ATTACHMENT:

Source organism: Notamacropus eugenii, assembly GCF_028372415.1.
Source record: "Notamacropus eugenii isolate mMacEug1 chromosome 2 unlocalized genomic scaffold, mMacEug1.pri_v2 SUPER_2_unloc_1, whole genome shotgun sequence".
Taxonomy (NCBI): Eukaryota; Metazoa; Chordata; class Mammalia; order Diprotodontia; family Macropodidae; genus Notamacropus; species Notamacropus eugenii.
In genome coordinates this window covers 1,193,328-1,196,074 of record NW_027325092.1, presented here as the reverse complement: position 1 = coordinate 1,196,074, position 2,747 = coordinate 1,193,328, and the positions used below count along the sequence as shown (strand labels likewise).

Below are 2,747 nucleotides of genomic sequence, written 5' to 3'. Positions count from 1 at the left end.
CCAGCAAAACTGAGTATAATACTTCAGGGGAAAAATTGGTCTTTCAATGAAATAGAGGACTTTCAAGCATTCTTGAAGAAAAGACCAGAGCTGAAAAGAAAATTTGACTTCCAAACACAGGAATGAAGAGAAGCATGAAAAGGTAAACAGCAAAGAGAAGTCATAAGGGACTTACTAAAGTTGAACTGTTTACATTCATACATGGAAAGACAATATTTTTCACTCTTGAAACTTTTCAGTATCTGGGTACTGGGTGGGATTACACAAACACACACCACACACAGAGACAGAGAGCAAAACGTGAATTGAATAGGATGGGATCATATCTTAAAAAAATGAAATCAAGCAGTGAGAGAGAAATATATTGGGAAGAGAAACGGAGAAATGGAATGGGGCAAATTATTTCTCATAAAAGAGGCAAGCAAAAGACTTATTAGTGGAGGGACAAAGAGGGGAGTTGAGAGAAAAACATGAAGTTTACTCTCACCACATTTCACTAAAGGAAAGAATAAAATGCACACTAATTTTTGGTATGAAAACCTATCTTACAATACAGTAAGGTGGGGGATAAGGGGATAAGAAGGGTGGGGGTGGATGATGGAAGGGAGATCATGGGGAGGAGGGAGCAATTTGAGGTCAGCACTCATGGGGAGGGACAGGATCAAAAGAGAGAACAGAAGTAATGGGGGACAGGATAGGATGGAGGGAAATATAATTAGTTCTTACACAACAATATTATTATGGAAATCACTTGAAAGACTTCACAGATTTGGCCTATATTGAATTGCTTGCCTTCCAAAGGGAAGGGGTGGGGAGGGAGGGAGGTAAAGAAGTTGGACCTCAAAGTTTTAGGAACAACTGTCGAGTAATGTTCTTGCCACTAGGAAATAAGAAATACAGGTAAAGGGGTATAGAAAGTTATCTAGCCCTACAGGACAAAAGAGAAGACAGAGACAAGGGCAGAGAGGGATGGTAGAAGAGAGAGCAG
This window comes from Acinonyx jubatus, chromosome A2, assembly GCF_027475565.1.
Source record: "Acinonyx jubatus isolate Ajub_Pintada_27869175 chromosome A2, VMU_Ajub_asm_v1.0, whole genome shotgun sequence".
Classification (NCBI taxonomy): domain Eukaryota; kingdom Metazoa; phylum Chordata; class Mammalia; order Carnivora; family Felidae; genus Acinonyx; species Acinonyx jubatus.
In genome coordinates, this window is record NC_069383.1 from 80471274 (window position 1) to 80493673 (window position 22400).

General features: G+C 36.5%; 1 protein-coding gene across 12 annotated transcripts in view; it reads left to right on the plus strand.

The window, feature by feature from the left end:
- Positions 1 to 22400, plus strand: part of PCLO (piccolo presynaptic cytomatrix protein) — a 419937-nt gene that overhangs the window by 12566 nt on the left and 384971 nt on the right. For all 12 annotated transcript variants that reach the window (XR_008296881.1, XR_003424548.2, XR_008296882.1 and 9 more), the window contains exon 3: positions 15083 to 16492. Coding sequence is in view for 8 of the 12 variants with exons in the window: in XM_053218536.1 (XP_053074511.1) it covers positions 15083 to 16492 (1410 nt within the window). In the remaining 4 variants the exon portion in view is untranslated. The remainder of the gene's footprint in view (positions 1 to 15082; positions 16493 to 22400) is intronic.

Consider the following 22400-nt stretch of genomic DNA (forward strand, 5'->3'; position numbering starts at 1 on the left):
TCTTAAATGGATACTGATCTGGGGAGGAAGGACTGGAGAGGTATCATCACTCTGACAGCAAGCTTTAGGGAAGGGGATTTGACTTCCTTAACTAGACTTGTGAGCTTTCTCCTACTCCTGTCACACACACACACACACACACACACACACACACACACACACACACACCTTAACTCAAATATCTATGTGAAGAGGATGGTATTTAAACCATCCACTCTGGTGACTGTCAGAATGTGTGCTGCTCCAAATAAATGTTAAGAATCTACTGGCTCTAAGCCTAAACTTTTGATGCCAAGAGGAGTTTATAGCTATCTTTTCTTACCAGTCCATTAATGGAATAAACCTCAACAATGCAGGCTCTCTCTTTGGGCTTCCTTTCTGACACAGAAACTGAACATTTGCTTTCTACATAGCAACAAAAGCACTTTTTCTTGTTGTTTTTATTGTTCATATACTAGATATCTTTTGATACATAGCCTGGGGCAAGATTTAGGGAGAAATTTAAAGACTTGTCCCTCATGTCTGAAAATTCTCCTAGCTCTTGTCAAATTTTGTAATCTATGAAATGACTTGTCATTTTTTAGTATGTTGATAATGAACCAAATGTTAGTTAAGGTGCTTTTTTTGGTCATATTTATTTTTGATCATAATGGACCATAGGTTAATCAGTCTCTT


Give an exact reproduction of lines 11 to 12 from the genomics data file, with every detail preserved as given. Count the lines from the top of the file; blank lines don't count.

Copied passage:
General features: G+C 36.5%; 1 protein-coding gene across 12 annotated transcripts in view; it reads left to right on the plus strand.

The window, feature by feature from the left end: